Re: ERT Action Item: Use Case Scenarios for EARL

Hi Giorgio,

    I apologise from now for this long email, but I could not reduce it 
size anyhow!

    Also, I have been extremely busy these days and I will bulk-reply from 
now to the next few hours before the meeting to a week of e-mails (if 
possible). :-)

At 16.36 30/03/2005, Giorgio Brajnik wrote:
>WAI should require that whoever posts the new logo, links it to a RSS-like 
>feeder that yields an EARL report that justifies the claimed level of 
>accessibility. [1]

I totally agree with you as far as the promotion of EARL is concerned. 
However, I am wondering how one can prove their tests truthfulnes, by 
providing concrete facts (EARL reports) that "clearly" state what they are 

I want to discuss this real case, by providing some examples and thinking 
loudly the steps I would follow. I have not also well understood the logic 
behind the RSS feeder and how you would integrate it in our case; so please 
bare with me if some of these concepts are a bit unfamiliar to me.

Let's assume I want to assess accessibility conformance of a website and 
provide technical reports produced in EARL by different evaluation tools.

First, when talking of a website I have several resources that are 
logically connected to each other that need to be assessed. I have a couple 
of options that come to my mind:

1) site-wide check (check all the pages - crawling can be performed 
"manually" or automatically, depending on the available tools - for 
instance a tool like ht://Check can automatically crawl a website for 
accessibility checks, Bobby can't)
2) perform a sampling operation and select a discrete number of pages (5 
for instance) and manually check them
3) evaluate the home page

Of course, most of the strategy to be taken, depends on the evaluation 
tools that are available and their features in terms of crawling resources 
(follow internal links).

In the specific case, given that ht://Check performs site-wide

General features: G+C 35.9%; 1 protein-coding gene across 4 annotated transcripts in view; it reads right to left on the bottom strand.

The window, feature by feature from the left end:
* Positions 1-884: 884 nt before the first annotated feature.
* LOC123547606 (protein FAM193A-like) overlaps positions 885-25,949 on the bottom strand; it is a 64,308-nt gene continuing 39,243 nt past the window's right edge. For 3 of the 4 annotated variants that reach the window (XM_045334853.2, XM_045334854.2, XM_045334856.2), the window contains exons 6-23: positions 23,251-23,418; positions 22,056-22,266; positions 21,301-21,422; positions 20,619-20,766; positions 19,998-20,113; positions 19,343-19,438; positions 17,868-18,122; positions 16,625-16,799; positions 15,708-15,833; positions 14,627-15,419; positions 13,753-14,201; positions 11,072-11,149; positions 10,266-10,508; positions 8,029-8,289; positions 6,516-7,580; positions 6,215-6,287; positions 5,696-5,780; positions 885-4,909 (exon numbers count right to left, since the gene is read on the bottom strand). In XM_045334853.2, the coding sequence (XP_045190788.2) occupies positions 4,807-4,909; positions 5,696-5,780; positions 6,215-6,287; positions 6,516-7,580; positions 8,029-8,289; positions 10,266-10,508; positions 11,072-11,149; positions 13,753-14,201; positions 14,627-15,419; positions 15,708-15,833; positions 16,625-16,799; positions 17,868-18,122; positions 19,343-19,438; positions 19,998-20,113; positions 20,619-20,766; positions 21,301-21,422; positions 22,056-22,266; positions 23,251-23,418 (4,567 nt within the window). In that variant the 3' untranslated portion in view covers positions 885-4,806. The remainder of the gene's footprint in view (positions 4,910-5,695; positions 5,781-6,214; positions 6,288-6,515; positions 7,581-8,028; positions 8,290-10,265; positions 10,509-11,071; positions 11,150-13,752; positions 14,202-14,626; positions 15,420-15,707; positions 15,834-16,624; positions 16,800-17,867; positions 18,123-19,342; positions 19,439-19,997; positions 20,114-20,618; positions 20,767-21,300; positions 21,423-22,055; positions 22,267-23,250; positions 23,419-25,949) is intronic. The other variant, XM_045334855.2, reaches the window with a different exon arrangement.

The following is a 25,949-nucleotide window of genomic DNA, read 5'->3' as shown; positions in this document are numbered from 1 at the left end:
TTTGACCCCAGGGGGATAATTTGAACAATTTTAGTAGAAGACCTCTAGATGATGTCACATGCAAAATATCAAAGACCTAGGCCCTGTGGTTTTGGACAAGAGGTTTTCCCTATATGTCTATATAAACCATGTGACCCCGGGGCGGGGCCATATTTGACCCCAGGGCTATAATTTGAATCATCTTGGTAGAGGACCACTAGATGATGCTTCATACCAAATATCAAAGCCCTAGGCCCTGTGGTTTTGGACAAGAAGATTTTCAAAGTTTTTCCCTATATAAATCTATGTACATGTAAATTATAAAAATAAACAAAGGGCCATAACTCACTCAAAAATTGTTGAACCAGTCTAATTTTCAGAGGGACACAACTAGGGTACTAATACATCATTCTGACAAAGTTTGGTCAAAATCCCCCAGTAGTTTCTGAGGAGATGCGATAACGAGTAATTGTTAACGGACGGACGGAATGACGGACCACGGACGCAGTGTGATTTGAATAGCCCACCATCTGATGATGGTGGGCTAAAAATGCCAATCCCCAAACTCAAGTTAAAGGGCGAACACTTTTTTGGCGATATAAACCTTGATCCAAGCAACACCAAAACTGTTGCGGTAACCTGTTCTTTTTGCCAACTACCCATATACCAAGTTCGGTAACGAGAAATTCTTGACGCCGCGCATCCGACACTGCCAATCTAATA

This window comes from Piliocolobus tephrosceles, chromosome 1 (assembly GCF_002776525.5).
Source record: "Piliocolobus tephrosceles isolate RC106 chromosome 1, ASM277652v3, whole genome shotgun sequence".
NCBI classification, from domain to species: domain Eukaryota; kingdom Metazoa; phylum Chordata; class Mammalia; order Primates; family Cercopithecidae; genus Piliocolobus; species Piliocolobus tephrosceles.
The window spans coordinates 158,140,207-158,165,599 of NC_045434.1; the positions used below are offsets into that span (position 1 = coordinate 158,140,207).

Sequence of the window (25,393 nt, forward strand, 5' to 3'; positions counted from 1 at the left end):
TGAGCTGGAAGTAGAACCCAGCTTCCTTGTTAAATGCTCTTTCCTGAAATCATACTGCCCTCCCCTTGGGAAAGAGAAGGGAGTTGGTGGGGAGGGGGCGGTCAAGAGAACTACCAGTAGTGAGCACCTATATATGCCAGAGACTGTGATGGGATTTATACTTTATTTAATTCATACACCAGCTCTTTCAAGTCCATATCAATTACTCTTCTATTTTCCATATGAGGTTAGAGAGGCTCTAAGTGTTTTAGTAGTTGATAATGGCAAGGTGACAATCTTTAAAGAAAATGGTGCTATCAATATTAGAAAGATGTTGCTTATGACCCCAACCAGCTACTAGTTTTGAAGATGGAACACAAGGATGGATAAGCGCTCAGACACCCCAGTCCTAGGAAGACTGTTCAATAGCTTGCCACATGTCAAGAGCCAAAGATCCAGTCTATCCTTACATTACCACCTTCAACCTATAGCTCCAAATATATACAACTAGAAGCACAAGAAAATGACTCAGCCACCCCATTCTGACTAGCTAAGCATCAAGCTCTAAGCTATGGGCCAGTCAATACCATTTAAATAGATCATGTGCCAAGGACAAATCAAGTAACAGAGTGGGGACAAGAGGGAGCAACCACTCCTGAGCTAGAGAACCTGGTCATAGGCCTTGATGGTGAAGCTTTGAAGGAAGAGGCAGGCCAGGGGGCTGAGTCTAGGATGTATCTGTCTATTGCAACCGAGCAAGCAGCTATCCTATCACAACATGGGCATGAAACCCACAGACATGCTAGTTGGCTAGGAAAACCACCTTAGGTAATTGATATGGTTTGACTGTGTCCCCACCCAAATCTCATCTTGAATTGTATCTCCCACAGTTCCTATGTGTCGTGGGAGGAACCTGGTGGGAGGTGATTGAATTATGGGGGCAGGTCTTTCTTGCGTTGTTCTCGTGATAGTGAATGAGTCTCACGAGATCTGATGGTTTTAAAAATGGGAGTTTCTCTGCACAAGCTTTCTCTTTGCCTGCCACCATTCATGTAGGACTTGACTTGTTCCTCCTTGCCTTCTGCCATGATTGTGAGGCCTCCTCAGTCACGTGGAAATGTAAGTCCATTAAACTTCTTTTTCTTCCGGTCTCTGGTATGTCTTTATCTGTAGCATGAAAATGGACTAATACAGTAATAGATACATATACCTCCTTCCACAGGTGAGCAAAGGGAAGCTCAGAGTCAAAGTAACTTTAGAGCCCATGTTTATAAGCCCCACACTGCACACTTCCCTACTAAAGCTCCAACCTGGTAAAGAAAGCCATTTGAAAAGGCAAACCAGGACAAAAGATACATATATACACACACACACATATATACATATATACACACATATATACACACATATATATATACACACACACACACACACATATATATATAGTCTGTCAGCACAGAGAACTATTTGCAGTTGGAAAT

accessibility checks, I can check the whole website by using it and have, 
at the end, an exhaustive and accurate report based on the set of automatic 
checks that the application is able to do.

However, I want to use different tools as well so that I can compare the 
results and, at the same time, provide final users with a variety of 
technical reports of accessibility checks.

Assuming that these tools theoretically provide EARL support, I could use 
Bobby or Torquemada or another one. If they give me the chance to perform a 
site-wide check like ht://Check I can go on with it. If they can't, I have 
to choose between option 2 or 3, or a mix of the 2.

For instance, I decide to get 5 pages plus the homepage and evaluate them.

Also, as I have to manually perform an evaluation in order to claim WCAG 
1.0 level 2, I could use a tool like Wuhkag in order to produce an 
accessibility policy and an EARL report (which is not yet done - but again 
let's think in a theoretical way).

At the end I have:

1) ht://Check's report
2) Bobby's report for 6 pages
3) Torquemada's report for 6 pages
4) other evaluation tools EARL reports for the 6 pages
5) a Wuhkag EARL report which clearly states all the checkpoint that have 
been passed based on a human assertion

My first question is. Can I easily link all these reports to the WAI button 
I have displayed in the home page or in the accessibility policy page? I 
understand that you too, Giorgio, had some concerns about this point, 
hadn't you?

I guess we should think of a sort of aggregator of EARL reports to be 
"required" in conjuction with the use of compliancy images like the ones we 
were talking about. Could this be obtained by a main EARL report which 
links the other and more specific ones?

Thank you for your comments.

Gabriele Bartolini: Web Programmer, ht://Dig & IWA/HWG Member, ht://Check 
and ht://Miner maintainer
Current Location: Prato, Toscana, Italia | | ICQ#129221447
 > "Lasciate ogne speranza, voi ch'intrate", Dante Alighieri, Divina 
Commedia, Inferno

Received on Tuesday, 5 April 2005 15:00:18 UTC